Mice deficient in the Syk tyrosine kinase showed severe petechiae in utero and died shortly after birth. The mechanism of this bleeding, however, remains unknown. Here it is shown that this bleeding is caused by morphologic defects of Syk-deficient endothelial cells during embryogenesis. Immunoblot and reverse transcriptase–polymerase chain reaction Northern blot analysis indicated that Syk is expressed in several endothelial cell lines. Immunocytochemical analysis also confirmed that Syk is expressed in the normal embryonic endothelial cells and is absent in Syk-deficient mice. Furthermore, electron microscopic analysis of Syk-deficient mice revealed an abnormal morphogenesis and a decreased number of endothelial cells. The results indicate a critical role for Syk in endothelial cell function and in maintaining vascular integrity in vivo.
Syk protein-tyrosine kinase contains a C-terminal kinase domain and tandem N-terminal SH2 domains that bind phosphorylated immunoreceptor tyrosine-based activation motif and play critical roles in signaling through immune receptors.1,2Syk is expressed by all hematopoietic cells; it is essential for lymphocyte development and signal transduction via immune receptors in nonlymphoid cells.3,4 On the other hand, Syk-deficient mice show a lethal phenotype associated with severe petechiae, diffuse hemorrhage, and chylous ascites.5,6 This latter phenotype is suggestive of loss of vascular integrity although Syk expression has not been examined in vascular endothelial cells (ECs). Remarkably, the bleeding phenotype is transferable when Syk-deficient bone marrow is transplanted into wild-type mice.7,8 Classical tests of platelet function such as bleeding time are normal in radiation chimeras reconstituted with Syk-deficient platelets.7,9Thus, the mechanism of this bleeding is currently unclear. Here we report that Syk is expressed in ECs and the bleeding observed in Syk-deficient mice might be caused by EC dysfunction during embryogenesis.
Western blot and RT-PCR Northern blot analysis
Western blot and reverse transcriptase–polymerase chain reaction (RT-PCR) Northern blot analysis were performed as described previously.10
Wild-type and Syk-deficient mice at embryonic day 18.5 were used for immunohistochemical analysis. Both embryos were fixed in 10% neutral buffered formalin followed by Bouins solution. Sections were immunostained using Serial sections 4 μm thick were cut and stained on glass slides. For double staining, the cells were incubated with the polyclonal anti-Syk antibody (Santa Cruz Biotechnology, Santa Cruz, CA) and the monoclonal anti-CD31 antibody (Caltag, Burlingame, CA) for 2 hours at room temperature, washed 3 times with 0.2% Triton X-100 in phosphate-buffered saline, and then incubated with fluorescein isothiocyanate–labeled goat anti–rabbit immunoglobulin G (Sigma, St Louis, MO) and Alexa Fluor 594-labeled goat antirat immunoglobulin G (Molecular Probes, Eugene, OR) for 1 hour. The samples were washed as before, mounted using Slowfade Antifade kit (Molecular Probes), and analyzed using an Olympus (Tokyo, Japan) fluorescence microscope.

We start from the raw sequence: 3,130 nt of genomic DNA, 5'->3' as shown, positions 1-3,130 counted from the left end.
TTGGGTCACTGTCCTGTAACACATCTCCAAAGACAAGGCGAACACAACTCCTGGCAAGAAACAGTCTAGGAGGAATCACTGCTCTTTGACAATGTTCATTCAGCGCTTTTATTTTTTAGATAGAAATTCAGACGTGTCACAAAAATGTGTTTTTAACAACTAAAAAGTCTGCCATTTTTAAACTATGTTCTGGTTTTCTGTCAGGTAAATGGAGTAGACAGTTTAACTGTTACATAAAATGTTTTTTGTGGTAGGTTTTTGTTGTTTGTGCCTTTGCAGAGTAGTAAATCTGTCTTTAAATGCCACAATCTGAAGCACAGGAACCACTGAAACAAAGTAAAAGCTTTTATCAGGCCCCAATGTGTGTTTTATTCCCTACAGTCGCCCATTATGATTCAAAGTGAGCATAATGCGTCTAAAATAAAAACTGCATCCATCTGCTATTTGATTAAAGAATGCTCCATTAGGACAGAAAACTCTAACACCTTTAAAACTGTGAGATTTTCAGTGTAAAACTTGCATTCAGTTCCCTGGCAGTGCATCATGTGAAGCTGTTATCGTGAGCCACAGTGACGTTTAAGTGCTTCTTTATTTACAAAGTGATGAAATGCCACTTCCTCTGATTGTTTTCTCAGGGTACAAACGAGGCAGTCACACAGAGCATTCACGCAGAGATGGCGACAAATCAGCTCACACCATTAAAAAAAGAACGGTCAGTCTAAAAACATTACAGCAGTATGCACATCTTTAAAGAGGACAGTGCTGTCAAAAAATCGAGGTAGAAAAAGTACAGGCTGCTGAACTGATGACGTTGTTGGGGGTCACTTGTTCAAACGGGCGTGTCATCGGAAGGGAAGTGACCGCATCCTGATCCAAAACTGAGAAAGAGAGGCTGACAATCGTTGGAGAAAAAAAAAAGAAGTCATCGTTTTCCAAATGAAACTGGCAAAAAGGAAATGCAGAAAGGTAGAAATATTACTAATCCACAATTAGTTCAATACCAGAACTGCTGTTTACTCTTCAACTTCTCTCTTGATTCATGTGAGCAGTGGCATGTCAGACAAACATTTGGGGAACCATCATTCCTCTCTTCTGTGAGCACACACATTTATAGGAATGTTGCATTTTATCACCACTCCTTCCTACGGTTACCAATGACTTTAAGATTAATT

Electron microscopic analysis
Subcutaneous tissues from wild-type and Syk-deficient mice at embryonic day 18.5 were fixed for 3 days with 2.5% glutaraldehyde in 0.1 M sodium phosphate buffer (pH 7.4). They were postfixed with 2% OsO4 in the same buffer. After dehydration with a graded series of ethanol, they were substituted by propylene oxide and embedded in epoxy resin. Silver to gold thin sections were doubly stained with uranyl acetate and lead citrate, examined with an H-7000 transmission electron microscope (Hitachi, Tokyo, Japan), and photographed at various magnifications as indicated.
Results and discussion
To examine whether Syk was expressed in vascular ECs, we performed immunoblot analyses using anti-Syk antibody. As shown in Figure1A, compared with the human Ramos B cells, a lower level of Syk expression was observed both in human umbilical vein endothelial cells (HUVECs) and bovine aortic endothelial cells (BAECs). The specificity of the antibody was evidenced by the abolition of a 72-kd band in lysates from Syk-deficient fetal liver and Syk-deficient DT40 avian B cells (Figure 1A, lanes 2 and 5). To confirm Syk expression in HUVECs, we performed RT-PCR analysis using messenger RNA (mRNA) prepared from these cells. This analysis demonstrated that Syk mRNA was expressed in HUVECs (Figure 1B). Furthermore, immunofluorescence microscopic analysis of microvasculature of wild-type and Syk-deficient mice showed that Syk is expressed in mouse embryonic ECs and is lacking from the endothelium of mutant mice (Figure 1C). These results provide the first evidence of Syk expression in ECs. It has recently been reported that Syk is also expressed, albeit at a low level, in various nonhematopoietic cells, including hepatocytes, neuronal cells, and fibroblasts.11-14 Thus, Syk may be a multifunctional protein tyrosine kinase involved in numerous signal transduction pathways.